In the year 2005, America was introduced to their new theory of creation, "Pastafarianism". Since the introduction of "Pastafarianism" to the public by Bobby Henderson, the religion has appealed to Atheists and Agnostics. The founder of "Pastafarianism", Bobby Jackson, is a graduate from Oregon State University. Because of Jackson's disapproval of the Kansas State School Board of Education's decision to require teaching of intelligent design as an alternative to teaching evolution, he created The Church of the Flying Spaghetti Monster and the flying spaghetti monster as it's deity. The monster is composed of spaghetti and meatballs, obviously.
After the Board's decision, Henderson sent a letter to the Board. In the letter, he said, "I don't have a problem with religion. What I have a problem with is religion as a science." Due to the letter, the Board voted in a decision of 6-4 to reject the standards they had established.
Although pirates are interpreted as evil, crooked men in our society, Pastafarianism recognizes pirates as divine human beings. Pirates are considered as nice individuals who sought peace, brought prosperity, and gave candy to young children. Henderson criticizes the Christians for misinterpreting pirates, for their belief is a false cognate. It is a requirement for Orthodox Christians to wear a religious head dress everyday. In a similar fashion, if a member of the religion is not wearing pirate regalia while spreading the word, it is considered disrespectful.
The Universe, according to their beliefs, was created as a mountain, tree, and a midget, and every human was created differently. In this religion, Mosey the Pirate captain receives information from the Flying Spaghetti Monster in the form of ten stone tablets. The ten stone tablets are called, "I'd Really Rather You Didn'ts." Although there are ten commandments, two of them were dropped on the way back down the mountain.
But what would draw people to such a religion? There is no better source than the Pastafarians themselves. So, I joined a public forum to find out from the followers of this noodley religion.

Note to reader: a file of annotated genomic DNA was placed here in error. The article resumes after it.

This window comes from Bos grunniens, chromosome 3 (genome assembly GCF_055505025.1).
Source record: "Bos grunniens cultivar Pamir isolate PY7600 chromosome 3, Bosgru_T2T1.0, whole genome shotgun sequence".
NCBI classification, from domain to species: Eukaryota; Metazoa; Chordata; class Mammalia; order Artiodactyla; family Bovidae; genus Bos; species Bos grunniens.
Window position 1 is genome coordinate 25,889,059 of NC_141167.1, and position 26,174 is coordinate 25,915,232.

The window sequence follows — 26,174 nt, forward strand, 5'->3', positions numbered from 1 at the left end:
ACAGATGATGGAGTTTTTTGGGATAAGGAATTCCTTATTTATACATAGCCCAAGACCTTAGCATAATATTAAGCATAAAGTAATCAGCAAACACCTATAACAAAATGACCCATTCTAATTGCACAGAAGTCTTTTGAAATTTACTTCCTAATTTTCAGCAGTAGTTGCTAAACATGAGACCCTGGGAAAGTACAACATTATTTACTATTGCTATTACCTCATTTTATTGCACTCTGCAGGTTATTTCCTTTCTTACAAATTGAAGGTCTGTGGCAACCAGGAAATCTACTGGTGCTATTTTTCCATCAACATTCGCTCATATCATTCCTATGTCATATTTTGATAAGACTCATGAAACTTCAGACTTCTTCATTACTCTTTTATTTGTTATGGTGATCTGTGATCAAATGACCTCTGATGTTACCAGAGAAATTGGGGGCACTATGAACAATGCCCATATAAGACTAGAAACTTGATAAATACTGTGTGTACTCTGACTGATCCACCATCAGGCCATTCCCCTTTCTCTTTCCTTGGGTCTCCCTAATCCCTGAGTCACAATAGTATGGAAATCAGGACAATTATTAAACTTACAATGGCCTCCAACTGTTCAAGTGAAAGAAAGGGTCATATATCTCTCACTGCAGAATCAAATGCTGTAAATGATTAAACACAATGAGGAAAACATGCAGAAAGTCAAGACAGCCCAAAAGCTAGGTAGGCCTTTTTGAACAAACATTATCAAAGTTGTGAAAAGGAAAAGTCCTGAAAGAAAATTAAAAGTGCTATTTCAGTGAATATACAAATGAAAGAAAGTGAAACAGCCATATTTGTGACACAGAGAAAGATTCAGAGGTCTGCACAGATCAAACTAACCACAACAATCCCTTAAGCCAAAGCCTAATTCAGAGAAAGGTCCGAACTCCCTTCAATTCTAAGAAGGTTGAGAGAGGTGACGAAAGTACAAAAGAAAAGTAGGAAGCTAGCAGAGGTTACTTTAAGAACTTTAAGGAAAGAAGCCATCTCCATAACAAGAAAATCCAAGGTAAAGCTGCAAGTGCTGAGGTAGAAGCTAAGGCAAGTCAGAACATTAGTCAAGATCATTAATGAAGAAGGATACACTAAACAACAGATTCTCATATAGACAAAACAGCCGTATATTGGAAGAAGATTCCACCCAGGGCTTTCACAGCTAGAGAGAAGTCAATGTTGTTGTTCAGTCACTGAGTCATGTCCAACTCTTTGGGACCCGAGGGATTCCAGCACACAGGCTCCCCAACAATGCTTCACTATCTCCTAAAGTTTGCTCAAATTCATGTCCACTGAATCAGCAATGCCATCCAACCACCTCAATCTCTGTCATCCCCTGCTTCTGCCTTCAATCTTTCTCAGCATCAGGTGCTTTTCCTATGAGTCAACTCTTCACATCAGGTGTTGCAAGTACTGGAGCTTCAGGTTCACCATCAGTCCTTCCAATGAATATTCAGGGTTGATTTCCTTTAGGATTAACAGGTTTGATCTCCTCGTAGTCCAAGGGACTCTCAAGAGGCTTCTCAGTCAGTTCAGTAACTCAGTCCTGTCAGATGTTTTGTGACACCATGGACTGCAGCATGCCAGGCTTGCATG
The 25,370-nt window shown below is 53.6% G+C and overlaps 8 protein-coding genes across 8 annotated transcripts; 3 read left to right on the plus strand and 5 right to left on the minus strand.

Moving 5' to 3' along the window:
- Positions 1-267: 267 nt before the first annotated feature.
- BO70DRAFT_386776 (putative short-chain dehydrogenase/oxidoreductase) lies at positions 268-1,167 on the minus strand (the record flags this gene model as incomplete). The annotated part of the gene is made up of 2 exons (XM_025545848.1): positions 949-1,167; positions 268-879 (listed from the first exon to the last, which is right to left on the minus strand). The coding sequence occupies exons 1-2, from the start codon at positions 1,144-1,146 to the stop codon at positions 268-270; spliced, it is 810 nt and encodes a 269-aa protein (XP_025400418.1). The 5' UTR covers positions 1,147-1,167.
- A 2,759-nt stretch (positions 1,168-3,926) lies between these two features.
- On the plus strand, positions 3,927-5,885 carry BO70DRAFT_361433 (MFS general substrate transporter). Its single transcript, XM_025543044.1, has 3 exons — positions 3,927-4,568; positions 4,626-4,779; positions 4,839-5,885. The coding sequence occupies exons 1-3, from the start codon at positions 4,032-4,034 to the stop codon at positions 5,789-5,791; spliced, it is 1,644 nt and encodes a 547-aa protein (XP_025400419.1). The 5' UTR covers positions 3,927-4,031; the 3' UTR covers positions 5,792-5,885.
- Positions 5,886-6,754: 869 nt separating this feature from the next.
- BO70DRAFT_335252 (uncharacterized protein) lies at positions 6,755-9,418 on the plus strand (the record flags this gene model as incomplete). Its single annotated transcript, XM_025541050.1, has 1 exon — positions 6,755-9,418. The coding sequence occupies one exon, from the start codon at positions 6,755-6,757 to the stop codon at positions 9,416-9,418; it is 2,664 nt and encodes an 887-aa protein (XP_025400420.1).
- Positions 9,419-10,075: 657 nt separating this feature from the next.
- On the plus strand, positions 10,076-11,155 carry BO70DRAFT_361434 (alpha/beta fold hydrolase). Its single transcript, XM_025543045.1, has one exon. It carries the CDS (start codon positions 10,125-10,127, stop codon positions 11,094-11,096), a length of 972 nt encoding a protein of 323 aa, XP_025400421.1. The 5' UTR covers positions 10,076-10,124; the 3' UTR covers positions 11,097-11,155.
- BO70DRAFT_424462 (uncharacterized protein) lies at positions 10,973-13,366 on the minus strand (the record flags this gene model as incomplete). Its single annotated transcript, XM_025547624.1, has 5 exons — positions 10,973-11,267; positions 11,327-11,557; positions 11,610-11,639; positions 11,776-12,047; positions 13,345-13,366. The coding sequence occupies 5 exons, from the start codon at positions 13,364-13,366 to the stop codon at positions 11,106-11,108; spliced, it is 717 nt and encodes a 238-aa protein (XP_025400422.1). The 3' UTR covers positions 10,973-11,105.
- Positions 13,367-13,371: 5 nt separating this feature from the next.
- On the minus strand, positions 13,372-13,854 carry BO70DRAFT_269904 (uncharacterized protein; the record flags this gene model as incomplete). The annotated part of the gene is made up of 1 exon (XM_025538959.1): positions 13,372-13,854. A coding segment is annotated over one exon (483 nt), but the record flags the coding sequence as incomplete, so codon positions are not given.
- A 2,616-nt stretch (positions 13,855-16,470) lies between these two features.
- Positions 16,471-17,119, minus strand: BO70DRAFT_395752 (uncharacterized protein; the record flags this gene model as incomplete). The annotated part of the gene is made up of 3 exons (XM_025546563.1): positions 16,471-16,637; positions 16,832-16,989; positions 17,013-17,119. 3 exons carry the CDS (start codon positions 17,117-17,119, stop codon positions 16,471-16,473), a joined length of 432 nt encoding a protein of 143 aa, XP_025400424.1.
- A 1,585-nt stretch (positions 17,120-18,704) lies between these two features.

I asked the followers of the Flying Spaghetti Monster to explain their reasons for converting to Pastafarianism. Their reasons varied but gave insight to the diverse group of people that make up the followers of FSM. Some joined because of the original ideas behind the start of the whole movement: to keep Intelligent Design out of the classroom. Others joined simply because it promoted a basic respect for others that the world seems to be lacking. And still, others joined because it allowed them to be proud of being a pirate.
The first response I received was from a user named K C Observer:
"If one is to believe in an after-life, why not one that is fun and a party? I'd much rather believe in that than have someone preach brimstone to me."
Another response from Cap'n Turtlehead stated:
"None of us believe in the teaching of ID (Intelligent Design) as science in classrooms. Most of us are also pirates and proud of it."
GarlicRice posted this response on the forum:
"The idea of "Unintelligent Design": that the world was created by a Flying Spaghetti Monster who's spent too long taste testing his beer volcano is just too precious an idea not to be worshiped."
Another big draw to the religion was explained by lordpunkmonk:
"It is the only religion where you can maintain your 'true religion'."
Whatever the reason may be, more and more people are joining the Pastafarians in their quest to spread the word of the Flying Spaghetti Monster.
Pastafarianism may seem to be total nonsense, and maybe it is. But ultimately, the origins of the religion were to protest the teaching of intelligent design and show how they felt about the subject of God in the classroom. You can disagree with them if you want, because this is a free country. But here are the facts about the CFSM. Do with them as you will. Arrr, matey!